There are similar questions to this out there, but they are either unanswered or about ASP.Net.

My scenario is this: I would like, when users hit an internal site (ASP Classic, IIS 6, windows server 2003), it to autologin and work out who they are, based on their Active Directory record WITHOUT a popup asking them to input their username and password. Using Anonymous Auth within IIS means that LOGON_USER outputs the Administrator user. Turning anonymous off means I get the popup.

As they have already logged into windows, is there a way for it to work out who they are, and not require them to input a username and password again.

I have got the AD integration within ASP cracked. Just need to stop it from asking for a Username and Password.

Thanks in advance, James

  • Duplicate post: serverfault.com/q/327110/494
    – Jon Adams
    Nov 3, 2011 at 20:28
  • As mentioned in that post, it was because no-one had answered here! "There are similar question to this on stack overflow and I have pretty much posted the same question there, with no responses." Sep 6, 2013 at 10:01

3 Answers 3


In the request.ServerVariables collection, there is an AUTH_USER item that should be filled for authenticated users:


To have classic ASP log in as a different user, you need an external COM object. There is an example online that has some VB6 code you can compile into an activex COM object and call from classic ASP to log on as a different user (and log off again):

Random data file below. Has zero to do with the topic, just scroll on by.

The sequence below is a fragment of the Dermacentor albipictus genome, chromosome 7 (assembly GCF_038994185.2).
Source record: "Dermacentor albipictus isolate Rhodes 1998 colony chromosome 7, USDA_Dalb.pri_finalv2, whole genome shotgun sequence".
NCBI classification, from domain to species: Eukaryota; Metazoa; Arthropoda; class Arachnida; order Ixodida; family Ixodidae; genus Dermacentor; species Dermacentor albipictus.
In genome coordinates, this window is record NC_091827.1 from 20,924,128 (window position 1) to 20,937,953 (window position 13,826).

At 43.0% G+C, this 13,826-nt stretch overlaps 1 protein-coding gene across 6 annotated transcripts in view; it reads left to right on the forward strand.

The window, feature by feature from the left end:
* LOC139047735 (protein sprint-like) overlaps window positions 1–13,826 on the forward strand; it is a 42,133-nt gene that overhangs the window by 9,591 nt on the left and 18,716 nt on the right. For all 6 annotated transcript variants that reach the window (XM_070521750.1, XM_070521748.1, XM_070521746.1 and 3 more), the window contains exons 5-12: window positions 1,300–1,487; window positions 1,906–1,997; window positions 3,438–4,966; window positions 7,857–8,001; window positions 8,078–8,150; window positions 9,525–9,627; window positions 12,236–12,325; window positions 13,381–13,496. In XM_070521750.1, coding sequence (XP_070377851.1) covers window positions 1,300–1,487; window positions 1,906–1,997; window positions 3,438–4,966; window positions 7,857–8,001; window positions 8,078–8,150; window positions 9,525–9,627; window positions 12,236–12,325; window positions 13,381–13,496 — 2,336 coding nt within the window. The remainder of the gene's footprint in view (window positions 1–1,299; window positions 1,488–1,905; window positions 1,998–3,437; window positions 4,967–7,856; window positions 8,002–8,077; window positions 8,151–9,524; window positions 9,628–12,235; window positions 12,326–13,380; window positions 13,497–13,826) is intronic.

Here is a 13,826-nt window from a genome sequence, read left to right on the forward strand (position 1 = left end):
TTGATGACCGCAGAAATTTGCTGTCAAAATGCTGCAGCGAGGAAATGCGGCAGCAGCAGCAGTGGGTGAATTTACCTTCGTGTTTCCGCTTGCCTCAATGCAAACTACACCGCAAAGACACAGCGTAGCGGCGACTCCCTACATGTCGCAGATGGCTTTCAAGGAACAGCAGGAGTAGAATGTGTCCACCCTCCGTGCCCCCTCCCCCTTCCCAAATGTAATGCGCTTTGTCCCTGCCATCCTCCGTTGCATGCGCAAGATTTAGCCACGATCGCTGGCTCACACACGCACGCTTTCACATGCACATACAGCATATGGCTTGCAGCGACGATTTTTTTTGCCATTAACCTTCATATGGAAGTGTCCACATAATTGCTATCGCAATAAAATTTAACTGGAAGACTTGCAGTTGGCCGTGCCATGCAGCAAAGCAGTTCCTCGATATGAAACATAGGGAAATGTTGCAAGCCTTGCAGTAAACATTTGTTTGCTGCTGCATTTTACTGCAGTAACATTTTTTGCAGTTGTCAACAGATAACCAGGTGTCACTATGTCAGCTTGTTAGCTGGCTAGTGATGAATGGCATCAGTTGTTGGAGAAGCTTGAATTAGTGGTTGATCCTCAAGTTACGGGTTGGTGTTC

When logged in, your asp process will run under the logged in users name, and no longer under the user configured in IIS.

With these two bits of info, you should be able to work out if a user is logged in, and if not, automatically log them in under an account using ASP. The popup will no longer show up.

Hope this helps,


-edit- sorry, I just realise I may have misunderstood your question... authentication should be handled by IIS when your users are logged into Windows and "Integrated Windows authentication" is checked in the IIS setting under "directory security". Have you tried checking BOTH this checkbox AND anonymous access, but then denying READ access on your internal websites' folders for IUSR_[machinename]? That should prevent anonymous users from accessing, and allow Windows users to pass. It's propaply easiest to test this on a subfolder of one of your internal sites first, before messing with rights in the root of a site.


This was very helpful to me. The reason I found specifically that it wasn't working for me is that there is a "." in the domain name. That makes the site not be treated as an intranet site.


This is down to the browser. What you want is for the browser to attempt to logon using the current user credentials. In IE this the default behaviour for sites it identified as being in the "Intranet Zone". So one approach to this to use a Group policy to ensure machines in the domain have the internal websites added to all the client machines Intranet site list.

Other browsers also have a mechanism to list sites to which the current user credentials may be used to satisfy a logon challange from a server.

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